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Virtual reality (VR) can serve as an opportunity for children to examine different experiences, identities, and hone an overall understanding of self. The ability to broaden their perspective and definition of identity can allow them to develop and diversify different facets of their persona. The digital sphere can also allow them to experiment with different identities while mitigating fears of humiliation and embarrassment. However, virtual reality can blur the lines between reality and fiction. In the early stages of child development, where children are beginning to understand the concept of self and comprehension of the senses, dissociation from reality can lead them to experience disconnection from society.


Neil Postman authored The Disappearance of Childhood (1982), which examines how the pervasiveness of television and media technology cultivate malleability in the societal definition of childhood and its perception over an extensive period of time. Postman argued that childhood is a protected facet of life, and the exposure to adult ideas and life experiences through technology and media have jeopardized the sanctity and protectedness of childhood: 


Almost all of the characteristics we associate with adulthood are those that are (and were) either generated or amplified by the requirements of a fully literate culture: the capacity for self-restraint, a tolerance for delayed gratification, a sophisticated ability to think conceptually and sequentially, a preoccupation with both historical continuity and the future, a high valuation of reason and hierarchical order It is a definition that does not exclude children, and therefore what results is a new configuration of the stages of life (Postman, 101).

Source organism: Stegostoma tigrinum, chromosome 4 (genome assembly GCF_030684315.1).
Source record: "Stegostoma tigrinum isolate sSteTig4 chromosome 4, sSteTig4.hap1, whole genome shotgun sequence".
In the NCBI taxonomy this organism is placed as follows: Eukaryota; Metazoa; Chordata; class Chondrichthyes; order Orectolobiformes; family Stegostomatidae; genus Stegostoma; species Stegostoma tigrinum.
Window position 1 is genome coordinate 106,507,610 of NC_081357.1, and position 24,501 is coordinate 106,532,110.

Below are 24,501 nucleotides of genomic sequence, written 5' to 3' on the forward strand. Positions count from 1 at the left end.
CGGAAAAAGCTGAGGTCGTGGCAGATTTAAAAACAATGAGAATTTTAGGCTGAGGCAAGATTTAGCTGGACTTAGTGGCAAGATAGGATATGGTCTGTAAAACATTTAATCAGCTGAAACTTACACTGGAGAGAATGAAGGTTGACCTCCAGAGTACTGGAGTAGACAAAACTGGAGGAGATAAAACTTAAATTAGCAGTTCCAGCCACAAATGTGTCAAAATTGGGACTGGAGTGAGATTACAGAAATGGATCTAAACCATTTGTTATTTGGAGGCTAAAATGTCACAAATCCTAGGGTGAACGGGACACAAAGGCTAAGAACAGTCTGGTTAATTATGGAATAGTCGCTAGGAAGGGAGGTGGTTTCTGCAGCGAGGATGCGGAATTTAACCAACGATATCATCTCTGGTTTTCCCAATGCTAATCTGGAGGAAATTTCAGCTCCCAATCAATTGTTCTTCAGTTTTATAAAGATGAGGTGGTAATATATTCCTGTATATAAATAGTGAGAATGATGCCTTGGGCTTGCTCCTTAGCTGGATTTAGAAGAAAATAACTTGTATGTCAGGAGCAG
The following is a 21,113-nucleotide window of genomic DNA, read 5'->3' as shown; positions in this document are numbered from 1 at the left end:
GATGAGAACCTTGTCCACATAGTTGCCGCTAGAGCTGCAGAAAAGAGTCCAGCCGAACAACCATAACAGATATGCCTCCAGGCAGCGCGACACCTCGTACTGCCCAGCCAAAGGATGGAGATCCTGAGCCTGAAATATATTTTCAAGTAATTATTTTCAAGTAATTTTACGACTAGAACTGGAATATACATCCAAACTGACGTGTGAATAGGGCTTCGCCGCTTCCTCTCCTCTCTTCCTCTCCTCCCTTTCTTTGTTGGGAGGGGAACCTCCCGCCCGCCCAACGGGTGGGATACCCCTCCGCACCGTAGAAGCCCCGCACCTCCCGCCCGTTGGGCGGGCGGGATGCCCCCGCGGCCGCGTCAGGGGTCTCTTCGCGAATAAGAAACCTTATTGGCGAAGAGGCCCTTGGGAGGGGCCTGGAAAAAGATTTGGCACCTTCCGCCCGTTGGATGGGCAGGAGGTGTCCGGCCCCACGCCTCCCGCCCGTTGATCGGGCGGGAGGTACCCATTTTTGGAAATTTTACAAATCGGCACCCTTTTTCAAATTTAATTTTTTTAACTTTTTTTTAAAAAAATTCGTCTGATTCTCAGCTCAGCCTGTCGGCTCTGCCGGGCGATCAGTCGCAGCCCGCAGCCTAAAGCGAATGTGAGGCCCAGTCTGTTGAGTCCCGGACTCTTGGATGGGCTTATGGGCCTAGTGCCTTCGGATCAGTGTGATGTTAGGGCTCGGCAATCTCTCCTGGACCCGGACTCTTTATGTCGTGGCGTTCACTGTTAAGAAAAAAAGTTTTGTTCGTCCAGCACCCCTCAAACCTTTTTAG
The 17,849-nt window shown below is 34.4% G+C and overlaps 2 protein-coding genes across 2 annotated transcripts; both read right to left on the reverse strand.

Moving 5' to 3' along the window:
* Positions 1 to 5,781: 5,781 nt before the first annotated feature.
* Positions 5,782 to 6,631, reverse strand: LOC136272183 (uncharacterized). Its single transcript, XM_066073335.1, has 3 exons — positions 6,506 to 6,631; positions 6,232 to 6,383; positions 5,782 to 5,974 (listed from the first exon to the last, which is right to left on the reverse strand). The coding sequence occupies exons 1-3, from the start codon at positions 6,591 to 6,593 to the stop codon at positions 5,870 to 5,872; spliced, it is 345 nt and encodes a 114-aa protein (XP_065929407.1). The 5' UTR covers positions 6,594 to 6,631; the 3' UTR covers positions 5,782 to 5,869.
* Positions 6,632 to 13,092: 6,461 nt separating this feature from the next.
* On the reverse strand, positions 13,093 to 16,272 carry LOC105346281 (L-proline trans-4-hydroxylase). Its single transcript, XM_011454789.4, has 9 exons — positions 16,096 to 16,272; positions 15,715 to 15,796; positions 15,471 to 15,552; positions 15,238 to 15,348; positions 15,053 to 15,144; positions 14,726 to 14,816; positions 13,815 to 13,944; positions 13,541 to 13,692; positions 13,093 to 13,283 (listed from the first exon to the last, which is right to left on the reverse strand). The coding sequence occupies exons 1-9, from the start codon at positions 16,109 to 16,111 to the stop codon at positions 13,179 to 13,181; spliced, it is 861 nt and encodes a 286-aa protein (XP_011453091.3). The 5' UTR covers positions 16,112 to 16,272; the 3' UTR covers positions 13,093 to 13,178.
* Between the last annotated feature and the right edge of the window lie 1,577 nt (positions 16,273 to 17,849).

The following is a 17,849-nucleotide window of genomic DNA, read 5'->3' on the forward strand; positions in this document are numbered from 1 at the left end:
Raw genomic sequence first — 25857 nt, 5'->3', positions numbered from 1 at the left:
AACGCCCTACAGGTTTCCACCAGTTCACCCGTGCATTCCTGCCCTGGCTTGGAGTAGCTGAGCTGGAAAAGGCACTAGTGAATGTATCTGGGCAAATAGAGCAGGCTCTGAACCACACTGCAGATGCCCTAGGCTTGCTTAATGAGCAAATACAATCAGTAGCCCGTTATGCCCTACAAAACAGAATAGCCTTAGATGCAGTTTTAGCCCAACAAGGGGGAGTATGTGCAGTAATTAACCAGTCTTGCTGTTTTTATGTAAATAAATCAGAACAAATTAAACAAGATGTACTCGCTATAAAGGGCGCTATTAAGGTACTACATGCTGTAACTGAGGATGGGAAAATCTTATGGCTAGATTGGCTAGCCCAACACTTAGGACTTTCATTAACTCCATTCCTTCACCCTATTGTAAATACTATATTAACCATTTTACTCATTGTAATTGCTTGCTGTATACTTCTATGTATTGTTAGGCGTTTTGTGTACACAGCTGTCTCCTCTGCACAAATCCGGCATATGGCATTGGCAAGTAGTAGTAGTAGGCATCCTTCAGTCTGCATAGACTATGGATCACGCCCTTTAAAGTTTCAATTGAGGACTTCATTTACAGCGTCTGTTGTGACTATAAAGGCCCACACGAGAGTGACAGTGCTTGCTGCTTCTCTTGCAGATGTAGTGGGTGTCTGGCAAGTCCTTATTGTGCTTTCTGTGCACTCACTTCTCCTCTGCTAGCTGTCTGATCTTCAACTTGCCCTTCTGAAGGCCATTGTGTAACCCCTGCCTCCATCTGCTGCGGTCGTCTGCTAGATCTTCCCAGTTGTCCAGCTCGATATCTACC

Most of the traits we associate with adulthood are linked to cultures where literacy and education are at the forefront of social schemas. However, since the inception of television and media technology, many of the common traits among adults have been found in children. Children are exposed to complex ideas at a younger age. While this can allow children to think abstractly and critically, this falls under the assumption that children have an inherent desire to learn, analyze, and develop complex thoughts. With the lack of distinction between childhood and adulthood, it calls for a recomposition of life stages and a newly developed perspective of what it means to be a child in the digital age. 


In What Is a Child? Childhood, Psychoanalysis, and Discourse by Michael Gerard Plastow, the author prefaces the different contexts that skew the definition of a child:


From the perspective of the law, a childs age implies that he or she is permitted to do certain things and not others. For there to be a child also suggests the presence of parents or carers who take responsibility for the child (Plastow, 3). 


Legally, the term child is based on the demarcation of actions that can and cannot be performed, and acknowledges the presence of parents and caretakers who take legal responsibility or custody of the child. However, if the social construction of childhood is not only a social artifact (as coined by Postman) but also a malleable vestige, how do the blurred lines between reality and fantasy in virtual reality create a dissonance in children? How does the duality between the changed and unchanged nature of childhood affect child development and long-term understanding of childhood? 

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